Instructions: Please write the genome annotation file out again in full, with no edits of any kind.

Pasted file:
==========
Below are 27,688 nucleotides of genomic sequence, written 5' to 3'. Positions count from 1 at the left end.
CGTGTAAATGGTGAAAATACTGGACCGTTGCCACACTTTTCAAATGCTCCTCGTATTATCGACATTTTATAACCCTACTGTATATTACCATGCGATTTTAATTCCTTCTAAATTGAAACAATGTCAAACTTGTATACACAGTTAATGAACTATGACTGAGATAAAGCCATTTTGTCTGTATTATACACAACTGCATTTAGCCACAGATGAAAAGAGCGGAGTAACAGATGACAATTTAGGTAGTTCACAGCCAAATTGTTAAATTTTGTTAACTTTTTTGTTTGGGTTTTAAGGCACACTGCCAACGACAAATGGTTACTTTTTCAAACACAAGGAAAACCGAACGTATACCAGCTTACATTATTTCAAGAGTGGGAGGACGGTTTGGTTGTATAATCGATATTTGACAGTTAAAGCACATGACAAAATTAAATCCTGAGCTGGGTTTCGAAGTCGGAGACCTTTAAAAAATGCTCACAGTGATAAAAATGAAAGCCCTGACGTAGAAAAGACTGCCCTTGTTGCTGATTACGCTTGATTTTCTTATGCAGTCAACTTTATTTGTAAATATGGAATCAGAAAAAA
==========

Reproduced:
Below are 27,688 nucleotides of genomic sequence, written 5' to 3'. Positions count from 1 at the left end.
CGTGTAAATGGTGAAAATACTGGACCGTTGCCACACTTTTCAAATGCTCCTCGTATTATCGACATTTTATAACCCTACTGTATATTACCATGCGATTTTAATTCCTTCTAAATTGAAACAATGTCAAACTTGTATACACAGTTAATGAACTATGACTGAGATAAAGCCATTTTGTCTGTATTATACACAACTGCATTTAGCCACAGATGAAAAGAGCGGAGTAACAGATGACAATTTAGGTAGTTCACAGCCAAATTGTTAAATTTTGTTAACTTTTTTGTTTGGGTTTTAAGGCACACTGCCAACGACAAATGGTTACTTTTTCAAACACAAGGAAAACCGAACGTATACCAGCTTACATTATTTCAAGAGTGGGAGGACGGTTTGGTTGTATAATCGATATTTGACAGTTAAAGCACATGACAAAATTAAATCCTGAGCTGGGTTTCGAAGTCGGAGACCTTTAAAAAATGCTCACAGTGATAAAAATGAAAGCCCTGACGTAGAAAAGACTGCCCTTGTTGCTGATTACGCTTGATTTTCTTATGCAGTCAACTTTATTTGTAAATATGGAATCAGAAAAAA